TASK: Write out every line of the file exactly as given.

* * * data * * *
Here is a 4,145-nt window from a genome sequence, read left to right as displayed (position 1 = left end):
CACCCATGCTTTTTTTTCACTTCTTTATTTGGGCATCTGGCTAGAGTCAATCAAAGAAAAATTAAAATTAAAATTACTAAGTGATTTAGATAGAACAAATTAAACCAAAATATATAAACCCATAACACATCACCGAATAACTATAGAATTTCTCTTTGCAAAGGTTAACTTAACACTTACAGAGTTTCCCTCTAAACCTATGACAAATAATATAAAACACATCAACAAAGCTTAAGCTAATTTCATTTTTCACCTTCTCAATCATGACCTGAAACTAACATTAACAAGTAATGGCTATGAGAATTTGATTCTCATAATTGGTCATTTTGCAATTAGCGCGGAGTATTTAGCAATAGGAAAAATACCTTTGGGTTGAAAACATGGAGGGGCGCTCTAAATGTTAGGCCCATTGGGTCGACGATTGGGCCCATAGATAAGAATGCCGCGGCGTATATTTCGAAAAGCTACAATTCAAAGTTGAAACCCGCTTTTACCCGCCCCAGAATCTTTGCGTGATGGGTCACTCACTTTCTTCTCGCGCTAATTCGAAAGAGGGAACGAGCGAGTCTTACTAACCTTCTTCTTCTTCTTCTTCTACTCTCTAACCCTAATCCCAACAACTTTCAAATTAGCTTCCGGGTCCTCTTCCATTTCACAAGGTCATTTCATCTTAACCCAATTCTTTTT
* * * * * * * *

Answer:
Here is a 4,145-nt window from a genome sequence, read left to right as displayed (position 1 = left end):
CACCCATGCTTTTTTTTCACTTCTTTATTTGGGCATCTGGCTAGAGTCAATCAAAGAAAAATTAAAATTAAAATTACTAAGTGATTTAGATAGAACAAATTAAACCAAAATATATAAACCCATAACACATCACCGAATAACTATAGAATTTCTCTTTGCAAAGGTTAACTTAACACTTACAGAGTTTCCCTCTAAACCTATGACAAATAATATAAAACACATCAACAAAGCTTAAGCTAATTTCATTTTTCACCTTCTCAATCATGACCTGAAACTAACATTAACAAGTAATGGCTATGAGAATTTGATTCTCATAATTGGTCATTTTGCAATTAGCGCGGAGTATTTAGCAATAGGAAAAATACCTTTGGGTTGAAAACATGGAGGGGCGCTCTAAATGTTAGGCCCATTGGGTCGACGATTGGGCCCATAGATAAGAATGCCGCGGCGTATATTTCGAAAAGCTACAATTCAAAGTTGAAACCCGCTTTTACCCGCCCCAGAATCTTTGCGTGATGGGTCACTCACTTTCTTCTCGCGCTAATTCGAAAGAGGGAACGAGCGAGTCTTACTAACCTTCTTCTTCTTCTTCTTCTACTCTCTAACCCTAATCCCAACAACTTTCAAATTAGCTTCCGGGTCCTCTTCCATTTCACAAGGTCATTTCATCTTAACCCAATTCTTTTT